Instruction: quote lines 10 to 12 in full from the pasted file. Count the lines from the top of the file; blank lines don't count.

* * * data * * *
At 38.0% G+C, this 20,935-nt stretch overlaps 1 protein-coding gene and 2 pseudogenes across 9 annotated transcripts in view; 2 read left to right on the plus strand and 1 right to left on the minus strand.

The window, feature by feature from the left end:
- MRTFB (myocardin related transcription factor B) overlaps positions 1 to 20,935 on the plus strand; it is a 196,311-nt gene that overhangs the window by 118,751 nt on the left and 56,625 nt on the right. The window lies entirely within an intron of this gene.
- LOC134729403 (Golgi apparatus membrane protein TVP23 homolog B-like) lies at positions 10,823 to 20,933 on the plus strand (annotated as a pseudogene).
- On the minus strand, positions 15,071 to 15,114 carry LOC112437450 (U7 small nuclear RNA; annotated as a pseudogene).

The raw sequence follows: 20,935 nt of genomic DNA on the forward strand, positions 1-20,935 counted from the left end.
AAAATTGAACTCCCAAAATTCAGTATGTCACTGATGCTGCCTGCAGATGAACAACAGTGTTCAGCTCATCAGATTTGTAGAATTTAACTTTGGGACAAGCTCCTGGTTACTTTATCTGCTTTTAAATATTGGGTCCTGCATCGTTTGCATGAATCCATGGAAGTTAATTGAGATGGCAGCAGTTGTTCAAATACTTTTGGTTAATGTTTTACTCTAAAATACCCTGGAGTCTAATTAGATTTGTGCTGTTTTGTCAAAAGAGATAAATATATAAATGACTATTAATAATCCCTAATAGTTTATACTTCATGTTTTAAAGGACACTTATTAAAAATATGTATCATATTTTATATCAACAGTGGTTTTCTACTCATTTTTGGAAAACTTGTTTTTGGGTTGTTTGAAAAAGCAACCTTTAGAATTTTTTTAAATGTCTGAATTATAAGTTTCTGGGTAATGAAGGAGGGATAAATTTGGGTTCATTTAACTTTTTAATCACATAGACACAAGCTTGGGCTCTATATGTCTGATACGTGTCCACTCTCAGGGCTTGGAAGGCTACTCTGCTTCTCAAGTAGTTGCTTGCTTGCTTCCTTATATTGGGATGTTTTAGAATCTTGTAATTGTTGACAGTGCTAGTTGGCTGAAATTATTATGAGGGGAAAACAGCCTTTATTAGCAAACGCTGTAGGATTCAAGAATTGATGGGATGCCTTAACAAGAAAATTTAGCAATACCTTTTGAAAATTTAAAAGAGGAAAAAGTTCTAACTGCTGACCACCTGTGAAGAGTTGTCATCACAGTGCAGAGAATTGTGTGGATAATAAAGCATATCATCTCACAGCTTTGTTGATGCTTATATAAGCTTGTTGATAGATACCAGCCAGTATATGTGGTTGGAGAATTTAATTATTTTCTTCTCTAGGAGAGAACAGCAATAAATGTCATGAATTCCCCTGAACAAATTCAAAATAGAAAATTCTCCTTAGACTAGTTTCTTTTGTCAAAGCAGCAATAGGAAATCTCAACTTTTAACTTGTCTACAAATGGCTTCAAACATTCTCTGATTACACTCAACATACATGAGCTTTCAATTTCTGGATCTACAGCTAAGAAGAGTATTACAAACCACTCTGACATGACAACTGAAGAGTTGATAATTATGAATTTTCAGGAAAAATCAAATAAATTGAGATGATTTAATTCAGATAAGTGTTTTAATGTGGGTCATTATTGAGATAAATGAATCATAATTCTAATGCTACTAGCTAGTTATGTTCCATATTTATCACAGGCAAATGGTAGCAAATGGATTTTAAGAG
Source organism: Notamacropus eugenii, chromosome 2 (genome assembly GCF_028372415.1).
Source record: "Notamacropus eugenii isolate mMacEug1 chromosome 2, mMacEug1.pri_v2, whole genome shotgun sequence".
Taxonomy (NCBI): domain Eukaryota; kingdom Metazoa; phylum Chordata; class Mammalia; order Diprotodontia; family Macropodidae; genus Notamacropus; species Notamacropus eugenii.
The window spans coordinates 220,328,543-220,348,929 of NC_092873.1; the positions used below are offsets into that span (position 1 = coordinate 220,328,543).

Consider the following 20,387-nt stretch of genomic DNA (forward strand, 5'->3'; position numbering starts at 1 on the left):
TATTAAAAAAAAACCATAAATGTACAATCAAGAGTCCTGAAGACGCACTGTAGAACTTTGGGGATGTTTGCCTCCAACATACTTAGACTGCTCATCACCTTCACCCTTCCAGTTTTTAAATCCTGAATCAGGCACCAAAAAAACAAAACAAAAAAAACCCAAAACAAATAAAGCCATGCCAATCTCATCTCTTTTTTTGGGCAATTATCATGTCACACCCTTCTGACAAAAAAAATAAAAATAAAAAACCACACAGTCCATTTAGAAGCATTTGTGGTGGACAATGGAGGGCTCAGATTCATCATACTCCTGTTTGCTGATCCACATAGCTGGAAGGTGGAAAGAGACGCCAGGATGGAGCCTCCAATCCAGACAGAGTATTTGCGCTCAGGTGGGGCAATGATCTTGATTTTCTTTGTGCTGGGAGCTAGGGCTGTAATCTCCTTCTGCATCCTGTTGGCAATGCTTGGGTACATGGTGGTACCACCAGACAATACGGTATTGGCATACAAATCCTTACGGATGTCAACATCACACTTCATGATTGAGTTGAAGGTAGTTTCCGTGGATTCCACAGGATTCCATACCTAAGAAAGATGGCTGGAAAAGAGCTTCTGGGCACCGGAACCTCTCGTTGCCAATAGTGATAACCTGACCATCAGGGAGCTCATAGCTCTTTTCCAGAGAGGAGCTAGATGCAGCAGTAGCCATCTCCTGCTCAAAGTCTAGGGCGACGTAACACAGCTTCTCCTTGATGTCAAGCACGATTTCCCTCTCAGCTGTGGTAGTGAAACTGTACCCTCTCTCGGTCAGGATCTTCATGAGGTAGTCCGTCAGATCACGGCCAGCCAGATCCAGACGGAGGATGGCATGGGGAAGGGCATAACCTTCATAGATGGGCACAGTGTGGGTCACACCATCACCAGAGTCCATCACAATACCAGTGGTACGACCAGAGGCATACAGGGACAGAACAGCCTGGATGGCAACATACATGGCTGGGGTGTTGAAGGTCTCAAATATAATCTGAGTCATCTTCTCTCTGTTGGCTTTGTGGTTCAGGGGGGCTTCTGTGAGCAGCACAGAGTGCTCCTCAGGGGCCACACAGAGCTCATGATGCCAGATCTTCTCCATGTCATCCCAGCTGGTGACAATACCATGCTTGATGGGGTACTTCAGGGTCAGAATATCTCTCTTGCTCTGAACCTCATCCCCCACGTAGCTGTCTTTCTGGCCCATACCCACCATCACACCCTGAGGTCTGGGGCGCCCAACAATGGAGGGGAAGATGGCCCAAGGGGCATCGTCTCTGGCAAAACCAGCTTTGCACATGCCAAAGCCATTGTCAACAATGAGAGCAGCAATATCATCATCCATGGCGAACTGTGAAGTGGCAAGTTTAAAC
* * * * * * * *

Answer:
Taxonomy (NCBI): domain Eukaryota; kingdom Metazoa; phylum Chordata; class Mammalia; order Diprotodontia; family Macropodidae; genus Notamacropus; species Notamacropus eugenii.
The window spans coordinates 220,328,543-220,348,929 of NC_092873.1; the positions used below are offsets into that span (position 1 = coordinate 220,328,543).

Consider the following 20,387-nt stretch of genomic DNA (forward strand, 5'->3'; position numbering starts at 1 on the left):